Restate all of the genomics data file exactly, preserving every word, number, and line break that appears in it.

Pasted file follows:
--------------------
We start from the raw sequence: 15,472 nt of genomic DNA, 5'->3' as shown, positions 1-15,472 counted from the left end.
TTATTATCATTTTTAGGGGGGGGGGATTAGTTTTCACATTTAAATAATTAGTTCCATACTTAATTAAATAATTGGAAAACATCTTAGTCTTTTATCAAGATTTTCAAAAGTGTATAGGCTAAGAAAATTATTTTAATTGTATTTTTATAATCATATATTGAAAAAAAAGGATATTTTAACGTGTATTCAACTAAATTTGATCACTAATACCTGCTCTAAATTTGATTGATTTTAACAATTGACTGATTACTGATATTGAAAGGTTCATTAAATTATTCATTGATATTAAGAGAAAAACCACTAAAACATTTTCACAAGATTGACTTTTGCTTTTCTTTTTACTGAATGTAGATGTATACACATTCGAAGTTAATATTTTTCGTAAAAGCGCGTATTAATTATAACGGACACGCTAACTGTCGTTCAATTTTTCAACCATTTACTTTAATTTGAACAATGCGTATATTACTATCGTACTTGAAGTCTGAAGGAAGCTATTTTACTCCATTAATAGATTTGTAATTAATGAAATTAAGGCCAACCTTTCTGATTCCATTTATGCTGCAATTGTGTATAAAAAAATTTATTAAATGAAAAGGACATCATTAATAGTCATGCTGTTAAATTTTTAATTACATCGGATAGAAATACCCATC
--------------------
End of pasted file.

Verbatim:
We start from the raw sequence: 15,472 nt of genomic DNA, 5'->3' as shown, positions 1-15,472 counted from the left end.
TTATTATCATTTTTAGGGGGGGGGGATTAGTTTTCACATTTAAATAATTAGTTCCATACTTAATTAAATAATTGGAAAACATCTTAGTCTTTTATCAAGATTTTCAAAAGTGTATAGGCTAAGAAAATTATTTTAATTGTATTTTTATAATCATATATTGAAAAAAAAGGATATTTTAACGTGTATTCAACTAAATTTGATCACTAATACCTGCTCTAAATTTGATTGATTTTAACAATTGACTGATTACTGATATTGAAAGGTTCATTAAATTATTCATTGATATTAAGAGAAAAACCACTAAAACATTTTCACAAGATTGACTTTTGCTTTTCTTTTTACTGAATGTAGATGTATACACATTCGAAGTTAATATTTTTCGTAAAAGCGCGTATTAATTATAACGGACACGCTAACTGTCGTTCAATTTTTCAACCATTTACTTTAATTTGAACAATGCGTATATTACTATCGTACTTGAAGTCTGAAGGAAGCTATTTTACTCCATTAATAGATTTGTAATTAATGAAATTAAGGCCAACCTTTCTGATTCCATTTATGCTGCAATTGTGTATAAAAAAATTTATTAAATGAAAAGGACATCATTAATAGTCATGCTGTTAAATTTTTAATTACATCGGATAGAAATACCCATC